As the NHS celebrates its 65th birthday, the sun is beginning to set on the NHS of old. We are entering the dawn of a new era and are about to embark upon the two biggest programmes of change that any of us will ever likely see during our careers (1) planning for a new acute hospital and (2) integration of health and social care. There has never been a more exciting time to be an employee in NHS D&G.
Change, like it or not, it is going to happen. The following are some key
“buzz” words that we keep hearing about in relation to change:-
TRANSFORMATIONAL – a marked change, as in appearance or character, usually for the better.
INNOVATION – notion of doing something different rather than doing the same thing better
RADICAL – relating to or affecting the fundamental nature of something far-reaching or thorough.
DYNAMIC – A force that stimulates change or progress within a system or process.
The management Gurus’ are currently out there in their droves selling this concept. Now, don’t get me wrong, whilst I very much believe that delivering an NHS fit for the future does require all of the above, I sometimes wonder what happened to good old fashioned common sense to deliver change?
I have asked myself four simple questions:-
Would common sense enable us to:-
1. Deliver safe and effective care?
2. Deliver efficiency savings?
3. Enhance patient experience?
4. Motivate and develop staff?
Answer: Of course it jolly well would !!
Is it that common sense is just not trendy enough? Is it such an unmarketable concept for our modern management Gurus? Has it really been left behind in 19 canteen when there were only 3 channels on the T.V., when music came in the form of vinyl and when kids actually played outside and skint their knees?
Like everyone I love a bit of nostalgia but surely common sense is something we can all pull out of the closet, dust down and utilise to its full potential, when required.
There was non-significant event, a few days ago, which got me thinking. To cut a long story short, I was dashing about in my usual style trying to juggle various bits and pieces all at once when I found a gentleman wandering down the Admin Corridor looking lost, so I stopped and asked if he needed help. Basically, he was in a dilemma about not making visiting time to see a relative. I sat in the front foyer with the gentlemen and his wife and took 5 mins out of my day to listen to their story. I was able to source the relevant information for them and found a solution to their dilemma. They were very grateful for my help.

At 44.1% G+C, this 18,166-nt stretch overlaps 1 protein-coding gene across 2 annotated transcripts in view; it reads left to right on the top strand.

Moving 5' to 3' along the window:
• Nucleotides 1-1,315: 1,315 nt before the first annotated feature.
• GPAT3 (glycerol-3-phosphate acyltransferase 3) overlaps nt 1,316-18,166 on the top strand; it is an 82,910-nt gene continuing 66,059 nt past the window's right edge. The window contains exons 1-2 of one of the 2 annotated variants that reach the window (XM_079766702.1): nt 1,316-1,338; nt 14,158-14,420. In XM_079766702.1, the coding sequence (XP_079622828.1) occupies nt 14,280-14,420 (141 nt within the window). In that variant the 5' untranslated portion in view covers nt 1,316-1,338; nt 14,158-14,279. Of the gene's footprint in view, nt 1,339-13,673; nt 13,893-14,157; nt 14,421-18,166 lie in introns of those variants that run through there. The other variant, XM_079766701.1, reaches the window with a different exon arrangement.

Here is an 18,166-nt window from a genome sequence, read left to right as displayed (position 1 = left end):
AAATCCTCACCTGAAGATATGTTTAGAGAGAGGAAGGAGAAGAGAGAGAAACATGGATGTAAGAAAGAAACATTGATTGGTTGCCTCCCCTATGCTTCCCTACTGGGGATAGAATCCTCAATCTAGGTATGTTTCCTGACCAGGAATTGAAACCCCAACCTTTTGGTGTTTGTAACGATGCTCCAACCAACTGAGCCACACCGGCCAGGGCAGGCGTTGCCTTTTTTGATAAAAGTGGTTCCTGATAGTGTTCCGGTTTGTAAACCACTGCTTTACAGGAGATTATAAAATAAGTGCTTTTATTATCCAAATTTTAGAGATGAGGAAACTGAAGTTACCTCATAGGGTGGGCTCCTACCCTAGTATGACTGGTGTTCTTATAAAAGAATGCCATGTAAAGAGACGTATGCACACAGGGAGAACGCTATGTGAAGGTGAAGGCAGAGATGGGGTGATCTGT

The easiest thing would have been for me to make my excuses and run. After all, I had another 101 things to be getting on with. However, common sense prevailed, I lent a helping hand when needed, for the greater good. This resulted in a positive experience for the couple’s encounter with NHS D&G and a positive experience for myself in the form of the words “thank you”.
This in itself is by no means transformational, radical, innovative or even dynamic. However, imagine if every single encounter people had with NHS D&G provided a positive experience for patients and staff alike, now that definitely would be transformational change!
What I am really trying to say is don’t get baffled by management speak and this year’s trend and play on words. It’s not always the big things that will deliver the changes but the little things like a smile, a helping hand, a friendly ear.
Going forward into the “new world” we need to acknowledge that change is inevitable, it is coming to a place near you pretty soon. However, don’t fret, applying good old fashioned common sense to help where we can and when we can will allow us to take the steps towards the transformational, radical change that is required.
After all, it is you and me that are tomorrow’s patients and how satisfying will it be knowing that we have contributed to the transformation of the NHS…
Stephanie Mottram is a Service Development Manager for Acute and Diagnostics at NHS Dumfries and Galloway